Now we have to leave Jamaica Plain. Jabez Jr. shows up in the 1850 census, age 45, living in South Boston with his three children, aged 10 t0 21, his mother Irene, age 72, and 18 year old Mary Burns of Ireland. This raises two questions: what happened to Mary Coney, his wife, and who was living on Eliot street? Mary Coney disappears from Massachusetts records - I find no evidence of her death. The second question will be examined later.

Location of Coney machine shop, South Boston.

Close-up of Coney shop.

Although Jabez Jr's life was not in Jamaica Plain, we've gone this far, so let's discuss him. He opened his machine shop in South Boston in 1837 (shown above, circa 1850), and for a time it was one of the largest in the nation. In 1843, he began work on the iron-hulled steamer the McLean for the United States. In 1848, Coney was building locomotives - there is reference online to two built for the Old Colony line. In 1850, Coney's shop provided the machinery for the war steamer Saranac. That same year, he was confined to his home by a 'paralytic condition' (stroke?), and the company would close down.

In spite of his paralysis and the loss of his company, Jabez the younger apparently was able to keep active. An online search reveals that Jabez Coney submitted patent applications for several inventions. At the time, he was listed as a 'consulting engineer.' And there is one reference to him being associated with South Boston's Globe Locomotive Works as well. He would die in 1872 at a Silver street address, within walking distance of his old shop.

To close out the Jamaica Plain aspect of the story, the property was sold by son Jabez Jr. and his older sister Sally Hersey in February of 1870 to George H. and Irene Williams. And as it happens, George and his brother John, owners of a harness shop on Centre street, and both land developers/speculators in Jamaica Plain for many years, had married the two remaining Coney siblings, Hannah and Irene. So the property actually stayed in Coney hands - Irene Coney Williams, widow of John E. Williams, ended up with it. By 1884, the house was in the hands of an F.H. Downs, and the Coneys would be gone from the corner of Eliot and Pond streets. Irene did, however, remain on Eliot street, in a mansion on the corner of Eliot and Dane street that still stands. Irene would survive until 1895.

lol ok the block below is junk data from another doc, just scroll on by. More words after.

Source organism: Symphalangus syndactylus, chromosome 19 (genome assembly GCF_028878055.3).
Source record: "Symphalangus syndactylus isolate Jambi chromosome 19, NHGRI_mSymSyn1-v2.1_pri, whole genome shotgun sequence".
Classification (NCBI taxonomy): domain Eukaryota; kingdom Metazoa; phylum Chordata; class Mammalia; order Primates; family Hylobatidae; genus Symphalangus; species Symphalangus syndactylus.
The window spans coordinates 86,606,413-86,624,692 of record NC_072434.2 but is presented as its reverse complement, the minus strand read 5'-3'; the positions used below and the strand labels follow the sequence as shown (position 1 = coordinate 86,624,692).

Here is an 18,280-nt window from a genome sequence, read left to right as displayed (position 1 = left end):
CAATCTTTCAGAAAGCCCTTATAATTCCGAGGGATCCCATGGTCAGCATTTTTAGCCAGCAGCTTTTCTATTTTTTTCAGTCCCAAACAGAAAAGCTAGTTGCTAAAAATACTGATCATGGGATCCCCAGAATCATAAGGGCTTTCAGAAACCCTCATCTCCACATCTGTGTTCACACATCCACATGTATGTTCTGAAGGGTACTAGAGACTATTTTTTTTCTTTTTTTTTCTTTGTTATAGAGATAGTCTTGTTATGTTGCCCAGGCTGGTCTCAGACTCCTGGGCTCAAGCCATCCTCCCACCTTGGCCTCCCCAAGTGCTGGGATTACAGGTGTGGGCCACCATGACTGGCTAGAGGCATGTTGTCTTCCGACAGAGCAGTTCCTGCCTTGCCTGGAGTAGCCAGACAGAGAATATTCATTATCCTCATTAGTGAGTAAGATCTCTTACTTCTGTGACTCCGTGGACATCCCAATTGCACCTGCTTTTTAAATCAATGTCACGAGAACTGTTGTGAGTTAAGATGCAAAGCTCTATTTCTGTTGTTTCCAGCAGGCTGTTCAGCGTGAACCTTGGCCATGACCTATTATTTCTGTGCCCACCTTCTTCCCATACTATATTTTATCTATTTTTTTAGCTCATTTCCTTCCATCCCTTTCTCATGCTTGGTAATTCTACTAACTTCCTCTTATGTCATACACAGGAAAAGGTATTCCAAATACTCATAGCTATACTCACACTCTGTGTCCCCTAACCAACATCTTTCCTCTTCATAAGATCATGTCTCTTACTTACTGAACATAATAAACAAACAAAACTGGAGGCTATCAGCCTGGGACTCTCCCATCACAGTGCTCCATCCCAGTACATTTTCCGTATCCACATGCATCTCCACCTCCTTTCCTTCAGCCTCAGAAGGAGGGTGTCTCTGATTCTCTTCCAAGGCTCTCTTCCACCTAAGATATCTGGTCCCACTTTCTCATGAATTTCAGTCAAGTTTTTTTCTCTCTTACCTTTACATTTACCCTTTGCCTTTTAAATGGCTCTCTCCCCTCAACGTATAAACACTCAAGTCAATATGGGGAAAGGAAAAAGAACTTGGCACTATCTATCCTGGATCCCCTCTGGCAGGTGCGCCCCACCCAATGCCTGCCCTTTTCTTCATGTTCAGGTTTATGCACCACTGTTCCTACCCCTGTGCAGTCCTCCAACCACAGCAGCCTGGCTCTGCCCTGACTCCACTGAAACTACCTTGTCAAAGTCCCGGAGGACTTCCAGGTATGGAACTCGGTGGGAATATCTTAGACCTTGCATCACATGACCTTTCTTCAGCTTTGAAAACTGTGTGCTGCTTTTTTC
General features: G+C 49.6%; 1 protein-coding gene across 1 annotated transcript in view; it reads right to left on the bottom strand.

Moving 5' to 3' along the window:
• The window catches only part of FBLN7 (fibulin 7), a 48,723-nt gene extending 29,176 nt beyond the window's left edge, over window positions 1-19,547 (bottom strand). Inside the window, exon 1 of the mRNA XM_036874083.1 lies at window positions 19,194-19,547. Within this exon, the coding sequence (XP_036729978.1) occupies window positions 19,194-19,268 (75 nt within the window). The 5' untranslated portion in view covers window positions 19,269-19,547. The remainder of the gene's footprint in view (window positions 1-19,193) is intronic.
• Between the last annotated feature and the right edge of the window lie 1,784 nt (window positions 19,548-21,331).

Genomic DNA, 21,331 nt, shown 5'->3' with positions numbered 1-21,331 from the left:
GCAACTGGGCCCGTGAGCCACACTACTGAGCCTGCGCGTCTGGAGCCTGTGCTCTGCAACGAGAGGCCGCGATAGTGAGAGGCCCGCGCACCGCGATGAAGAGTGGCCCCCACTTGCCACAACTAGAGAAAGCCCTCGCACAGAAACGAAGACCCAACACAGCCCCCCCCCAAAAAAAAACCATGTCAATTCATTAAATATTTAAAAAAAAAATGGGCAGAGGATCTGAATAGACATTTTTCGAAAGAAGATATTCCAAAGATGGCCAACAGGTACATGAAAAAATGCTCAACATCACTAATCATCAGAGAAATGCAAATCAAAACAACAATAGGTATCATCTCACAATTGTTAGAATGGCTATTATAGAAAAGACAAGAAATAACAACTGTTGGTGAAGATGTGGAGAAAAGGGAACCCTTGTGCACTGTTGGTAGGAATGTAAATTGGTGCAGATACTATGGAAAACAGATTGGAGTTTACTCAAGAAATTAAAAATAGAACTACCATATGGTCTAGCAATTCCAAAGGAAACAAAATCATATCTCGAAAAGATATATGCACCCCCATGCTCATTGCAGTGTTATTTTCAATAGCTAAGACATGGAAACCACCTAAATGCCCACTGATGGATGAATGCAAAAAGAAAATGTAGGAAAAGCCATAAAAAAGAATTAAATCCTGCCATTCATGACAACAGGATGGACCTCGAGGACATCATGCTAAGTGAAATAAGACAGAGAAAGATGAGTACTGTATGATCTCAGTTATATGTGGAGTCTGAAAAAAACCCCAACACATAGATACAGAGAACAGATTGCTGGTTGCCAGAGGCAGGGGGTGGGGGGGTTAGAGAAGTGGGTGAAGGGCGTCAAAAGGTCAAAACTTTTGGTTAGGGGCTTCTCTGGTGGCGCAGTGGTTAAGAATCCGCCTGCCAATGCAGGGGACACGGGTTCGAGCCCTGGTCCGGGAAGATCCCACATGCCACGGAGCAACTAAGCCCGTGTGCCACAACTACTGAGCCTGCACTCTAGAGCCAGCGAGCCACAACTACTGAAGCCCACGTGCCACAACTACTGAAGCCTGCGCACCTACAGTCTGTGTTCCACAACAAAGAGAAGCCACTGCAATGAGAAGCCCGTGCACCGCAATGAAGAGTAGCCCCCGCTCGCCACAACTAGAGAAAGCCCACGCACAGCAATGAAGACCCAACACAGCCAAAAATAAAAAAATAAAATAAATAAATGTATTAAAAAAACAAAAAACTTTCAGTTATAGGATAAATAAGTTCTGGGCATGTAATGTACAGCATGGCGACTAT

I started out this effort a few years ago when I noticed the Coney machine works in South Boston. At the time, I didn't have a sure connection between the Jamaica Plain and South Boston Jabez Coney.

So let's summarize what we've learned. No, the South Boston Jabez Coney was not the Jamaica Plain Jabez Coney, so Jamaica plain doesn't get credit for one of the leading manufacturers of the era. However, they were father and son. Also, we now know that all three Coney daughters came to Jamaica Plain, and married there. Hannah and Irene married into the Williams brothers and their Jamaica Plain real estate empire, and Sally married a Charles Hersey, and stayed at least for a time in the community. And when the property was finally sold,it was purchased by daughter Irene, and held by her for at least a few years more. And that's more than you ever imagined you'd want to know about the Coneys of Eliot street.

Monday, October 10, 2011

Lucrecia Crocker School

Lucretia Crocker school (City of Boston Archive Flickr photo group).

Crocker school, Bickford street, 1895.

Once more, I have to add a school that I've long had in mind. This time, I must confess the failure was one of memory, rather than material. The school sat between Bickford and Parker streets, and under the shadow of the Plant shoe factory. The Crocker opened as a primary school, consisting of grades 1-3.

The eponymous Lucretia Crocker deserves more attention than I can do justice to here. She was very active in education, with a particular interest in the sciences, and was one of the first women to be elected as a Supervisor of the Boston Public School system. For more about here, please go here.

Saturday, October 1, 2011

Canterbury Street School

Canterbury street school (BPL Flickr photo group).

Canterbury street school, marked in red, 1874 (JP Historical Society).

In my effort to document every pre-recent school in Jamaica Plain, I had failed until now to include the Canterbury street primary school. It sat on the corner of Canterbury and Bourne streets, just south of Forest Hills Cemetery. The photo above, just available online in the Boston Public Library Flickr photo group, shows a typical wood frame primary school of the time. What is most interesting to me is that the school was located in what was at the time the middle of nowhere. The map fragment above shows houses along Canterbury street, and a wider view would show more on Canterbury street to the south, and further on along Mt Hope street, but the total number of houses in the area was small. I'm guessing that these people either worked at the Cemetery or on farms in the area.

The Manual of the Public Schools of 1890 lists the following:

Elizabeth Kiggen, West St., Hyde Park. Cls. I. and If.
Mary E. Roome, 68 Day st., Roxbury. CI. III.
Ella Norton, Janitor, Sargent st., Rosliudale.

Two teachers for three classes, and one janitor.